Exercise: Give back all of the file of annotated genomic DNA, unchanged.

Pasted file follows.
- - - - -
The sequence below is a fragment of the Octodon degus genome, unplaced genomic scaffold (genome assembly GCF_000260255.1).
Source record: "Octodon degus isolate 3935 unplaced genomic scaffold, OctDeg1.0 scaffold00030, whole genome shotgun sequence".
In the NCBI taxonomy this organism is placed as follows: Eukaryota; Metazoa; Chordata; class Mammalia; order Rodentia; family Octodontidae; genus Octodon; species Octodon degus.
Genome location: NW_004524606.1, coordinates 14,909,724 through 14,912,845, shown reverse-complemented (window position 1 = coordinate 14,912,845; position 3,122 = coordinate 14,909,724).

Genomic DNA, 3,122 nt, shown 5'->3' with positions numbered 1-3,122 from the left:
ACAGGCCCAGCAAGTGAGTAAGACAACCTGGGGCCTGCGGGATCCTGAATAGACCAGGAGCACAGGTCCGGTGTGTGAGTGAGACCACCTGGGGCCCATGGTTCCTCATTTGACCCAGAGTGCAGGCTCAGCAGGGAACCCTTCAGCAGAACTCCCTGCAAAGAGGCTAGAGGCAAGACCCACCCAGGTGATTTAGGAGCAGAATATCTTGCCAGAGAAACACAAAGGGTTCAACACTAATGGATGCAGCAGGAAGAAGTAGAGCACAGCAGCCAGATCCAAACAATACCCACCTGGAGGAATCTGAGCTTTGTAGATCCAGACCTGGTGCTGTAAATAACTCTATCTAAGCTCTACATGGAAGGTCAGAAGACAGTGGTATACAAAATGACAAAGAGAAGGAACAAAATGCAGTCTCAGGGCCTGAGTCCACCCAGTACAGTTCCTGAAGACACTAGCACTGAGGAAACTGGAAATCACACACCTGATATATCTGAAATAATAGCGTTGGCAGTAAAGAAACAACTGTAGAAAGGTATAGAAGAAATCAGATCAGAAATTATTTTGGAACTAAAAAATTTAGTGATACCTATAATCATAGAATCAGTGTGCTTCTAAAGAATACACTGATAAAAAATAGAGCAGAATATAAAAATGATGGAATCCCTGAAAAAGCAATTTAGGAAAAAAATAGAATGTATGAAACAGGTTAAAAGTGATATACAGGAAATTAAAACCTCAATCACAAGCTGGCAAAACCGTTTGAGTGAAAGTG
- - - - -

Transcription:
The sequence below is a fragment of the Octodon degus genome, unplaced genomic scaffold (genome assembly GCF_000260255.1).
Source record: "Octodon degus isolate 3935 unplaced genomic scaffold, OctDeg1.0 scaffold00030, whole genome shotgun sequence".
In the NCBI taxonomy this organism is placed as follows: Eukaryota; Metazoa; Chordata; class Mammalia; order Rodentia; family Octodontidae; genus Octodon; species Octodon degus.
Genome location: NW_004524606.1, coordinates 14,909,724 through 14,912,845, shown reverse-complemented (window position 1 = coordinate 14,912,845; position 3,122 = coordinate 14,909,724).

Genomic DNA, 3,122 nt, shown 5'->3' with positions numbered 1-3,122 from the left:
ACAGGCCCAGCAAGTGAGTAAGACAACCTGGGGCCTGCGGGATCCTGAATAGACCAGGAGCACAGGTCCGGTGTGTGAGTGAGACCACCTGGGGCCCATGGTTCCTCATTTGACCCAGAGTGCAGGCTCAGCAGGGAACCCTTCAGCAGAACTCCCTGCAAAGAGGCTAGAGGCAAGACCCACCCAGGTGATTTAGGAGCAGAATATCTTGCCAGAGAAACACAAAGGGTTCAACACTAATGGATGCAGCAGGAAGAAGTAGAGCACAGCAGCCAGATCCAAACAATACCCACCTGGAGGAATCTGAGCTTTGTAGATCCAGACCTGGTGCTGTAAATAACTCTATCTAAGCTCTACATGGAAGGTCAGAAGACAGTGGTATACAAAATGACAAAGAGAAGGAACAAAATGCAGTCTCAGGGCCTGAGTCCACCCAGTACAGTTCCTGAAGACACTAGCACTGAGGAAACTGGAAATCACACACCTGATATATCTGAAATAATAGCGTTGGCAGTAAAGAAACAACTGTAGAAAGGTATAGAAGAAATCAGATCAGAAATTATTTTGGAACTAAAAAATTTAGTGATACCTATAATCATAGAATCAGTGTGCTTCTAAAGAATACACTGATAAAAAATAGAGCAGAATATAAAAATGATGGAATCCCTGAAAAAGCAATTTAGGAAAAAAATAGAATGTATGAAACAGGTTAAAAGTGATATACAGGAAATTAAAACCTCAATCACAAGCTGGCAAAACCGTTTGAGTGAAAGTG